zelo-, zel-; zeal-
(Greek > Latin: ardor, fervor; jealousy, jealous)
Etymologically, jealousy and zeal came from the same source. Both originally came from Greek zelos. This passed into post-classical Latin as zelus, which later produced the adjective zelosus. Old French incorporated this as gelos or jelous and passed it on to English.
The Greek word denoted "jealousy" and "fervor, enthusiasm", and it is this strand of meaning that has come down to us as jealous. Jalousie was the French equivalent of jealousy. Most of the words that became distinctive terms for "jealousy" were originally used in a good sense of "zeal" and "emulation".
2. A sister in a convent in charge of checking on conduct of other nuns.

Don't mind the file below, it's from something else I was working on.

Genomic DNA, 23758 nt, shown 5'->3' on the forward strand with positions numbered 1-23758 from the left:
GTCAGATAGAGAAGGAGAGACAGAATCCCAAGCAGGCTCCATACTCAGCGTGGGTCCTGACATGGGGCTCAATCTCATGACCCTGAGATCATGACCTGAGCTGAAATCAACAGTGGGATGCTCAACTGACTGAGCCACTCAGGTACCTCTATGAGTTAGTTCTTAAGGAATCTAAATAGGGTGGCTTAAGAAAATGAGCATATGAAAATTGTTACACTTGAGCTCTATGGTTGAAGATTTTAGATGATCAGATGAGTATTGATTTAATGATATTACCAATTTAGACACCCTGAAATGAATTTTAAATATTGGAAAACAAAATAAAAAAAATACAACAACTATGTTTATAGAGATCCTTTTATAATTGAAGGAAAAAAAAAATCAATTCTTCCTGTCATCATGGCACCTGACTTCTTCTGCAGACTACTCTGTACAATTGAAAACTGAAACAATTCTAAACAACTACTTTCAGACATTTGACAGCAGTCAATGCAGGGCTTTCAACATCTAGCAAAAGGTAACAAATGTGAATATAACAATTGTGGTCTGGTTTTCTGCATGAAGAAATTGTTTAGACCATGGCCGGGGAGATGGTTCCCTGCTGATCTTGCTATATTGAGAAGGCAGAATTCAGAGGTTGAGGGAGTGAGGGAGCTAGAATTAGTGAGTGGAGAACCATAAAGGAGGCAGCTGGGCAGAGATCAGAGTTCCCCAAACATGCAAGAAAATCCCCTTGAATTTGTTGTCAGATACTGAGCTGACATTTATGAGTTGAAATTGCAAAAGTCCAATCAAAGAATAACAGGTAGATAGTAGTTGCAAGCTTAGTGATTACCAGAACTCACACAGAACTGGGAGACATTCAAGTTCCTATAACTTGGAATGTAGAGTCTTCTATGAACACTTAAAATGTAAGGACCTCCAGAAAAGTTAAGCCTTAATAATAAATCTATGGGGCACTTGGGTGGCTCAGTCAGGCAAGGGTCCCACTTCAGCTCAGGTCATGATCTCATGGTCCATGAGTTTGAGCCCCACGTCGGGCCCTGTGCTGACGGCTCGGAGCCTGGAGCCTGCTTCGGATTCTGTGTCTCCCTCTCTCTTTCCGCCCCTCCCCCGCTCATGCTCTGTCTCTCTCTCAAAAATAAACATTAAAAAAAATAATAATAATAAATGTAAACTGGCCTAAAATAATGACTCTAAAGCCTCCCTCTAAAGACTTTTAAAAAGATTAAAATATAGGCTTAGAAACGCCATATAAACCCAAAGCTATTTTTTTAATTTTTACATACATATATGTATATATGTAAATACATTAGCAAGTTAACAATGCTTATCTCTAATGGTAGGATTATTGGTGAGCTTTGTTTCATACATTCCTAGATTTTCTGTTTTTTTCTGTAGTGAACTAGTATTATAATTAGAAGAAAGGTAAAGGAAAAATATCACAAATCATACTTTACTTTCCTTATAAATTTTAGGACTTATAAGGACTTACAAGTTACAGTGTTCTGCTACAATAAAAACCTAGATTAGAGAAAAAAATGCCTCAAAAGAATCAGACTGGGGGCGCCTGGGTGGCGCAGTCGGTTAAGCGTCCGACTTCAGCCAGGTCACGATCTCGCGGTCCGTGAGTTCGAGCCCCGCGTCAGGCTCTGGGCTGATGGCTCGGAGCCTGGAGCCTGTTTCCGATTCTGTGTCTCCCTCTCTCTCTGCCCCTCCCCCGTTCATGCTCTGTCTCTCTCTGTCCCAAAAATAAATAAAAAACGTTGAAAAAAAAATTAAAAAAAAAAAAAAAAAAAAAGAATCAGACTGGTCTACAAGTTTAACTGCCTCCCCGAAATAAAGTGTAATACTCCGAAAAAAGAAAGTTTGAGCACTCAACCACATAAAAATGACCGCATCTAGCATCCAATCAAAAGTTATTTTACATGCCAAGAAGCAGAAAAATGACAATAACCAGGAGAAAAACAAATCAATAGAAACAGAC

2. An excessive zeal or a passionate pursuit of a cause, to the point of causing illness.
3. Excessive zeal, carried to the point of morbidity, in the advocacy of any cause.
4. A morbid perseverance and energy in working on a project; especially, a political or religious activity.
A form of monomania sometimes manifesting itself in over zeal in attempts to gain supporters to some public cause.5. Etymology: from Greek zelotypia, "rivalry, envy"; from zelos, "zeal", + typto, "to strike". If you put the two words together, you get "strike (with) zeal".